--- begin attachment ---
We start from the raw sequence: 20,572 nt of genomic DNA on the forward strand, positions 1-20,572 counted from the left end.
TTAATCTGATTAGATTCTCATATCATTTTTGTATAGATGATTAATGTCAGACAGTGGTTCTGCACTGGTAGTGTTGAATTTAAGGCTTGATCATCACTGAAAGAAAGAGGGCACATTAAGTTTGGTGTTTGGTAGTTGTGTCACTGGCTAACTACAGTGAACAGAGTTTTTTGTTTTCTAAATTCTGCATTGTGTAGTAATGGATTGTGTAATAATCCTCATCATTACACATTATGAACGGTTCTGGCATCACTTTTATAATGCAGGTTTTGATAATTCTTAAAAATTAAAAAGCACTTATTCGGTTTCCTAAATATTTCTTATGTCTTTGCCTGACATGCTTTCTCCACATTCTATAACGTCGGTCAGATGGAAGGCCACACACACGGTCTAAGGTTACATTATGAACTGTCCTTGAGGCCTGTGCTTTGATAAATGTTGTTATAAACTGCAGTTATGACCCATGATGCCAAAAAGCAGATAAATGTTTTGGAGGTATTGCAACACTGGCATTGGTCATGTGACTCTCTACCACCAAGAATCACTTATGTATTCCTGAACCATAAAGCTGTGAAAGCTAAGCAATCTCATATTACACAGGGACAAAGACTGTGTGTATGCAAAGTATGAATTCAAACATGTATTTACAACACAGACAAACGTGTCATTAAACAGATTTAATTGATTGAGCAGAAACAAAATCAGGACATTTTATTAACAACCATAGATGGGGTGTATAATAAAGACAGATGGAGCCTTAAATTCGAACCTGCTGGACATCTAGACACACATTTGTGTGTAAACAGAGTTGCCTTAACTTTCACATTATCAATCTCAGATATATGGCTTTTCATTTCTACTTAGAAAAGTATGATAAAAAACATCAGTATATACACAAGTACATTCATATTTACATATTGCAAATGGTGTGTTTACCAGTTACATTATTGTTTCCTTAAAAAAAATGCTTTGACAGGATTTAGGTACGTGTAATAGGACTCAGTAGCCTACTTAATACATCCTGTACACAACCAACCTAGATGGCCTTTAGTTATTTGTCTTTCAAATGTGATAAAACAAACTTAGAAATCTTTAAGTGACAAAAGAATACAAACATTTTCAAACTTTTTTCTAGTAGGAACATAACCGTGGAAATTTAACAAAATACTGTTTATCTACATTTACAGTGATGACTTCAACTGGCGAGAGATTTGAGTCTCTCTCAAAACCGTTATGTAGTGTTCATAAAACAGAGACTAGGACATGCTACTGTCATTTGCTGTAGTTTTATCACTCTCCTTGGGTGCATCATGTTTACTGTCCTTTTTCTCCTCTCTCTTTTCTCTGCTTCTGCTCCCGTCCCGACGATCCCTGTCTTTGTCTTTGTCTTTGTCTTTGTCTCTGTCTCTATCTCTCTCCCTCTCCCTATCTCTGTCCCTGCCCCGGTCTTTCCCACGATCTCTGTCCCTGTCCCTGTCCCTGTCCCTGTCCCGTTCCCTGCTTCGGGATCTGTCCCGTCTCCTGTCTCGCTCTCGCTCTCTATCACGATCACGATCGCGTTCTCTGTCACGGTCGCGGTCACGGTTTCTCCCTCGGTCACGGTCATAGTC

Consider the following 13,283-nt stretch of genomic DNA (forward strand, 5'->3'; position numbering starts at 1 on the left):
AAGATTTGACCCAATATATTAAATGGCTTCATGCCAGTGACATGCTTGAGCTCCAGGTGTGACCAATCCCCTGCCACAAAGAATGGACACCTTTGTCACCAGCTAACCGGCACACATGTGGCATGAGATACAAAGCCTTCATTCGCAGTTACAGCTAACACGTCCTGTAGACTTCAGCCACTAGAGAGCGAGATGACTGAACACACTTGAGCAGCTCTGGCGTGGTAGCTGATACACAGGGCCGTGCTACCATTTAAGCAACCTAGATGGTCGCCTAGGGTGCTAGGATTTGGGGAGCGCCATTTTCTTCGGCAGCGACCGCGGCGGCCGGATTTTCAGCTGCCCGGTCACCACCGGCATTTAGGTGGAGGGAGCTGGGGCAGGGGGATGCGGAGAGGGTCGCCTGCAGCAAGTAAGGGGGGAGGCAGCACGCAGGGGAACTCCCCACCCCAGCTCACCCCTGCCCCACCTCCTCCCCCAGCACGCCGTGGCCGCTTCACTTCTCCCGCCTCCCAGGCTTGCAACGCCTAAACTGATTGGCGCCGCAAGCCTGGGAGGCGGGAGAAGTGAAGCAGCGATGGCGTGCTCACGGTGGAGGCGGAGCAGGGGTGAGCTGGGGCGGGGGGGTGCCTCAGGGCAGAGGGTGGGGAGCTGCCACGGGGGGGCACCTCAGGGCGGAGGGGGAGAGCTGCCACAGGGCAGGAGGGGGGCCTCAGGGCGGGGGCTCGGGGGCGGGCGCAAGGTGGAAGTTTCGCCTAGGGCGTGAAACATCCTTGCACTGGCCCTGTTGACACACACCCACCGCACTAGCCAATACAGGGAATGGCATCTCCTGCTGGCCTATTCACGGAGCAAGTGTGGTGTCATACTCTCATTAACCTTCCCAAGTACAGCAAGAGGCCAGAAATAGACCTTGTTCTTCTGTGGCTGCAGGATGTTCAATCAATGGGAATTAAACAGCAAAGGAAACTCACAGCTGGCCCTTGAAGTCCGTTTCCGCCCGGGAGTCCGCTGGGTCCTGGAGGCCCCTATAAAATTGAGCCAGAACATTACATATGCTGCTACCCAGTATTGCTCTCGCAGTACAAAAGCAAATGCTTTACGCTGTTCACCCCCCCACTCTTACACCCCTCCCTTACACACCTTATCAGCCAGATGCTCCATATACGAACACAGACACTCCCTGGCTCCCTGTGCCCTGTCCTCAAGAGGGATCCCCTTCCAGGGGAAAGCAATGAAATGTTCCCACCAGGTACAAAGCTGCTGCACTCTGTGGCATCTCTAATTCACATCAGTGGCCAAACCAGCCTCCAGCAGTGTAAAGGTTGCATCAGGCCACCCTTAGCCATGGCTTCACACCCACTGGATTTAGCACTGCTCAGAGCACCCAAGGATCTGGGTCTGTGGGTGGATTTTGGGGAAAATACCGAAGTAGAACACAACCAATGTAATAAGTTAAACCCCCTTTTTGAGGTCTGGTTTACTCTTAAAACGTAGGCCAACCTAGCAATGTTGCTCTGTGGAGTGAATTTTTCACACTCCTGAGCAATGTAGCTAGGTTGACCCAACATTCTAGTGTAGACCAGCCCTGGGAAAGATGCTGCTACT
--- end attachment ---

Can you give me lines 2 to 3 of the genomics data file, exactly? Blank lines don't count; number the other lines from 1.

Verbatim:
TTAATCTGATTAGATTCTCATATCATTTTTGTATAGATGATTAATGTCAGACAGTGGTTCTGCACTGGTAGTGTTGAATTTAAGGCTTGATCATCACTGAAAGAAAGAGGGCACATTAAGTTTGGTGTTTGGTAGTTGTGTCACTGGCTAACTACAGTGAACAGAGTTTTTTGTTTTCTAAATTCTGCATTGTGTAGTAATGGATTGTGTAATAATCCTCATCATTACACATTATGAACGGTTCTGGCATCACTTTTATAATGCAGGTTTTGATAATTCTTAAAAATTAAAAAGCACTTATTCGGTTTCCTAAATATTTCTTATGTCTTTGCCTGACATGCTTTCTCCACATTCTATAACGTCGGTCAGATGGAAGGCCACACACACGGTCTAAGGTTACATTATGAACTGTCCTTGAGGCCTGTGCTTTGATAAATGTTGTTATAAACTGCAGTTATGACCCATGATGCCAAAAAGCAGATAAATGTTTTGGAGGTATTGCAACACTGGCATTGGTCATGTGACTCTCTACCACCAAGAATCACTTATGTATTCCTGAACCATAAAGCTGTGAAAGCTAAGCAATCTCATATTACACAGGGACAAAGACTGTGTGTATGCAAAGTATGAATTCAAACATGTATTTACAACACAGACAAACGTGTCATTAAACAGATTTAATTGATTGAGCAGAAACAAAATCAGGACATTTTATTAACAACCATAGATGGGGTGTATAATAAAGACAGATGGAGCCTTAAATTCGAACCTGCTGGACATCTAGACACACATTTGTGTGTAAACAGAGTTGCCTTAACTTTCACATTATCAATCTCAGATATATGGCTTTTCATTTCTACTTAGAAAAGTATGATAAAAAACATCAGTATATACACAAGTACATTCATATTTACATATTGCAAATGGTGTGTTTACCAGTTACATTATTGTTTCCTTAAAAAAAATGCTTTGACAGGATTTAGGTACGTGTAATAGGACTCAGTAGCCTACTTAATACATCCTGTACACAACCAACCTAGATGGCCTTTAGTTATTTGTCTTTCAAATGTGATAAAACAAACTTAGAAATCTTTAAGTGACAAAAGAATACAAACATTTTCAAACTTTTTTCTAGTAGGAACATAACCGTGGAAATTTAACAAAATACTGTTTATCTACATTTACAGTGATGACTTCAACTGGCGAGAGATTTGAGTCTCTCTCAAAACCGTTATGTAGTGTTCATAAAACAGAGACTAGGACATGCTACTGTCATTTGCTGTAGTTTTATCACTCTCCTTGGGTGCATCATGTTTACTGTCCTTTTTCTCCTCTCTCTTTTCTCTGCTTCTGCTCCCGTCCCGACGATCCCTGTCTTTGTCTTTGTCTTTGTCTTTGTCTCTGTCTCTATCTCTCTCCCTCTCCCTATCTCTGTCCCTGCCCCGGTCTTTCCCACGATCTCTGTCCCTGTCCCTGTCCCTGTCCCTGTCCCGTTCCCTGCTTCGGGATCTGTCCCGTCTCCTGTCTCGCTCTCGCTCTCTATCACGATCACGATCGCGTTCTCTGTCACGGTCGCGGTCACGGTTTCTCCCTCGGTCACGGTCATAGTC

Consider the following 13,283-nt stretch of genomic DNA (forward strand, 5'->3'; position numbering starts at 1 on the left):